Opinion analysis: U.S. energy regulators’ authority grows
For the second time in recent months, the Supreme Court on Tuesday reinforced the authority of the federal government’s energy regulators in the ongoing national-state competition to manage the markets for electricity. The Federal Power Act assures roles for both the Federal Energy Regulatory Commission and for the states, but major shifts in the energy markets are tending to favor FERC over the states.
That happened again as the Court decided the combined cases titled Hughes v. Talen Energy Marketing, curbing initiatives taken by Maryland and New Jersey when they were frustrated that federally regulated wholesale markets were not creating sufficient incentives to increase electricity generation. Those efforts, the Court declared by an eight-to-zero vote (with some disagreement among the Justices), have had an illegal influence over the prices at which power is sold at wholesale.
The new ruling illustrated the Court’s continued close attention to the federal-state division of energy regulation since the growth of giant regional auctions that seek to keep electricity flowing even during times of peak demand without pushing up too high the prices that are ultimately paid by the customers at the end of the power distribution chain.
Although FERC is supposed to be the sole manager of wholesale markets and the states the sole managers of retail markets, the rise of interstate combines of marketing have blurred those lines. Those markets are focused on what happens at the wholesale level, but they are having increased “downstream” impacts on the retail level, too.
In January, the Court did not hesitate to allow those “downstream” effects when it ruled, in the case of FERC v. Electric Power Supply Association, that the federal agency has clear authority to approve a scheme to pay electricity users — even some at the retail level — to cut their demand during peak loads, such as those seen on hot summer days. State regulators had protested against the retail effects of that scheme, but to no avail.
At issue on Monday were the two Atlantic Coast states’ plans to assure that sufficient supplies of energy would be available to the end-use customers in those states for periods of twenty years. They were not content with the assurances, provided by the FERC-regulated regional auction markets, of sufficient generation over three-year spans. So, the two states worked out a system to subsidize their in-state generating companies to build new capacity in return for the option of marketing their energy through the auctions.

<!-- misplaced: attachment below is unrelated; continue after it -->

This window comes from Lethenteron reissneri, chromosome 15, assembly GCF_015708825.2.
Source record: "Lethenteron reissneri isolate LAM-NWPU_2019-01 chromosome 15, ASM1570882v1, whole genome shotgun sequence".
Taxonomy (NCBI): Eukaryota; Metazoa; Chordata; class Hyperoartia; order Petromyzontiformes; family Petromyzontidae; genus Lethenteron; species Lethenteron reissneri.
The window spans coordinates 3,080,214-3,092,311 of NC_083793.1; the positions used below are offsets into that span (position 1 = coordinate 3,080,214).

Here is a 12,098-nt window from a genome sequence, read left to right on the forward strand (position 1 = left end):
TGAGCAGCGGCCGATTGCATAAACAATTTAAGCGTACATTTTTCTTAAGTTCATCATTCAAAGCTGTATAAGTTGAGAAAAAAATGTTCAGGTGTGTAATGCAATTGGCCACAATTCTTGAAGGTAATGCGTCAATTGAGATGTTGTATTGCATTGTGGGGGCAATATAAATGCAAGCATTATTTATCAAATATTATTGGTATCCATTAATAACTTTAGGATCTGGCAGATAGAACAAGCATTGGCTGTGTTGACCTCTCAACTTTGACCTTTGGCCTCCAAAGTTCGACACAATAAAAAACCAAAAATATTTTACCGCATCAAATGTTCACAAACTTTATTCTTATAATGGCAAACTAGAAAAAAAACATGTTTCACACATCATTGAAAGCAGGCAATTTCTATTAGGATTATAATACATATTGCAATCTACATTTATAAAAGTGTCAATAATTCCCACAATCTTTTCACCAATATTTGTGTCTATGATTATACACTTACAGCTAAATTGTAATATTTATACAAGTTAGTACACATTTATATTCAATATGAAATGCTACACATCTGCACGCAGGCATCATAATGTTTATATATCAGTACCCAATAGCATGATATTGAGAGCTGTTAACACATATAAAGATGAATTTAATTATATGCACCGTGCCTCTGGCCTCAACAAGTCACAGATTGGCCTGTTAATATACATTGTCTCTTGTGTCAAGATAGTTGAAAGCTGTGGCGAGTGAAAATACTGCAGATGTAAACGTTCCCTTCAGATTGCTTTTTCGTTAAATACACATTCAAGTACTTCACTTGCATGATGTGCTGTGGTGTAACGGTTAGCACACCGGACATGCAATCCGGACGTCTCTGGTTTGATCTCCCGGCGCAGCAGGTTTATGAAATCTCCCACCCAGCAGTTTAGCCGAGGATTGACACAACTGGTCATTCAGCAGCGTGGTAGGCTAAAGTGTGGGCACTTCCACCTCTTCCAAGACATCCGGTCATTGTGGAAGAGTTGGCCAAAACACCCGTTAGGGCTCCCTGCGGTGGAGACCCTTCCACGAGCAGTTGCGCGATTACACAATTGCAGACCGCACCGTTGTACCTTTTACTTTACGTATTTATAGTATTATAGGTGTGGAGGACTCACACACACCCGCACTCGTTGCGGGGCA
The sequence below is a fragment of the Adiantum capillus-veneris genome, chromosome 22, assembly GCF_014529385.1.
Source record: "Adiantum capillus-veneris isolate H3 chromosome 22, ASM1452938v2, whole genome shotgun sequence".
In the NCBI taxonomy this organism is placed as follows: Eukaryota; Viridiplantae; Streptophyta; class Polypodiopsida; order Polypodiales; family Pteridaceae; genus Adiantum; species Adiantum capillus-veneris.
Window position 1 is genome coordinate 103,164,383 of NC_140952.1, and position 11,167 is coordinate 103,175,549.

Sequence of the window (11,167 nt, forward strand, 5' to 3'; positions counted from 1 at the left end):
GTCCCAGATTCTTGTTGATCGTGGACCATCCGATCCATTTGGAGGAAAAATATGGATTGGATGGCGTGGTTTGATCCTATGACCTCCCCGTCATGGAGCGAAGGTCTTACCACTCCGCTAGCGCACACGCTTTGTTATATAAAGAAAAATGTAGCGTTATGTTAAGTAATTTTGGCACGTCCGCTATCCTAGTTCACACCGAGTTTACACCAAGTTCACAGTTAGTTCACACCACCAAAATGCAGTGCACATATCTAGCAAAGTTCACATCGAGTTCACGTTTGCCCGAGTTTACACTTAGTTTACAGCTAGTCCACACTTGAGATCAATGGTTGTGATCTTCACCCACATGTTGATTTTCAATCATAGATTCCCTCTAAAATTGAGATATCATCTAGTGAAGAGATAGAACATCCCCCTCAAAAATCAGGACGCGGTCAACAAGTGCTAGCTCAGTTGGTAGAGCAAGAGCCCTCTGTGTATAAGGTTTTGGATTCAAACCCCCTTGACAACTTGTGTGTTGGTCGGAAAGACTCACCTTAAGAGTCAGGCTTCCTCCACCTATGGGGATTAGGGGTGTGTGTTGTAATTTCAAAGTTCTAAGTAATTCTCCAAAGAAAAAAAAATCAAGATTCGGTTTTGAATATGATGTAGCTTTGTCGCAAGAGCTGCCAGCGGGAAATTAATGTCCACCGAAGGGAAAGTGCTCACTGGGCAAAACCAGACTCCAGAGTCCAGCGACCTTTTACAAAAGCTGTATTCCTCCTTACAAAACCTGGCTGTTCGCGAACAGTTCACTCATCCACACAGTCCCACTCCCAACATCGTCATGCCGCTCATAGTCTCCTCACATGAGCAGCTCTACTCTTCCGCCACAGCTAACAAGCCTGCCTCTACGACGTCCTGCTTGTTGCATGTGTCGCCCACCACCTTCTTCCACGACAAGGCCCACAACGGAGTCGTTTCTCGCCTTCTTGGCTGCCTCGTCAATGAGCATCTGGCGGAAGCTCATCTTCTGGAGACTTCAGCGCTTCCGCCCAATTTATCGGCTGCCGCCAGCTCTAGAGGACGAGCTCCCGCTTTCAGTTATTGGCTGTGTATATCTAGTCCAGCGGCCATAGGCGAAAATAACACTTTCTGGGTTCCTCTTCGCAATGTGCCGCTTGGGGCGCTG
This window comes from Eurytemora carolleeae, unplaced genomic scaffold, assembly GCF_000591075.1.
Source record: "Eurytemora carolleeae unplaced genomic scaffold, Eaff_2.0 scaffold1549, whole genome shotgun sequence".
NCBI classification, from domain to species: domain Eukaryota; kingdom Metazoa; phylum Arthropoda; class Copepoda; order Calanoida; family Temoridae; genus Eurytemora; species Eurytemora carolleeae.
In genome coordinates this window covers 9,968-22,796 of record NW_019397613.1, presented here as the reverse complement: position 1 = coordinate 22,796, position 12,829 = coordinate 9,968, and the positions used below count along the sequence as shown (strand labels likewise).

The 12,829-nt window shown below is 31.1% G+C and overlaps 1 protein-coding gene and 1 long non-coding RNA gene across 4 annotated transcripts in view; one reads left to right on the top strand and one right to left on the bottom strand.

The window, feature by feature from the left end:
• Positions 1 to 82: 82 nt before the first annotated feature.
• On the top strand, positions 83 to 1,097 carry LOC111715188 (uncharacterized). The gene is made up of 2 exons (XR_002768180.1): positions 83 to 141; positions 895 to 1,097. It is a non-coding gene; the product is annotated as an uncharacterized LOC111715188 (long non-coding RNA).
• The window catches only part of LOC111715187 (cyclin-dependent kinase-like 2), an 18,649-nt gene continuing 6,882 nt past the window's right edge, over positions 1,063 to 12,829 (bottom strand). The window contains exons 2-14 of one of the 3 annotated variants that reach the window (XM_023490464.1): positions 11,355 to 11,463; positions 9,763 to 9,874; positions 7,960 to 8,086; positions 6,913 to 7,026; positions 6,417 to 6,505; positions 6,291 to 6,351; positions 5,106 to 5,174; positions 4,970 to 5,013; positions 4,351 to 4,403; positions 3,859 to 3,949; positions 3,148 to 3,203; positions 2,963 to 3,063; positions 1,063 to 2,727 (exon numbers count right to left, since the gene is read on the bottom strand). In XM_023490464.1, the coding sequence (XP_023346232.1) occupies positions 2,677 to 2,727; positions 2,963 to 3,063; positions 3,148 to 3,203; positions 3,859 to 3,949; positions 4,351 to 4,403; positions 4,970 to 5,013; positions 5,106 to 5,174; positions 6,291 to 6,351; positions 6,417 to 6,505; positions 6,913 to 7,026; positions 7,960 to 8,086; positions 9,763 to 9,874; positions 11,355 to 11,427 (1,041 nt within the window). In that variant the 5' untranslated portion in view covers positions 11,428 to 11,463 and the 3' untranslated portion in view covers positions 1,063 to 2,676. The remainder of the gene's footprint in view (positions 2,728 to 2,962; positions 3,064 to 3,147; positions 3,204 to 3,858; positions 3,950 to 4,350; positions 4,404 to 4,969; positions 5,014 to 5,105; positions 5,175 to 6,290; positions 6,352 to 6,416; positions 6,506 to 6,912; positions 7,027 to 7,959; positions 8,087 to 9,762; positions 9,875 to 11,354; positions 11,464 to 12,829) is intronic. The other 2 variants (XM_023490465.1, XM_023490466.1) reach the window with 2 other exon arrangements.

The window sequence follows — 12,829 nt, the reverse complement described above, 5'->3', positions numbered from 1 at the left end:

The states felt certain that their scheme was legal under the Federal Power Act because the actual generation of electricity has long been within the states’ regulatory realm, under that act.
But it was the impact of that scheme on the auctions that the Court majority found did amount to an intrusion on FERC’s authority. The specifics of the Maryland and New Jersey plans, Justice Ruth Bader Ginsburg wrote in the main opinion, was to drive down the regional prices in the Atlantic market below what FERC had concluded was necessary to assure the continued supply of adequate generation.
“States,” the Ginsburg opinion said, “may not seek to achieve ends, however legitimate, through regulatory means that intrude on FERC’s authority over interstate wholesale rates, as Maryland [and New Jersey] has done here.” Past precedents, the Court added, made clear that “states interfere with FERC’s authority by disregarding wholesale rates FERC has deemed just and reasonable, even when states exercise their traditional authority over retail rates or, as here, in-state generation.”
The main opinion had the support of seven of the Justices. While Justice Sonia Sotomayor was one of the seven, she also wrote a separate concurring opinion. Justice Clarence Thomas wrote separately, joining part but not all of the Court’s reasoning, and joined in the judgment in favor of upholding a ruling by the U.S. Court of Appeals for the Fourth Circuit, in favor of FERC.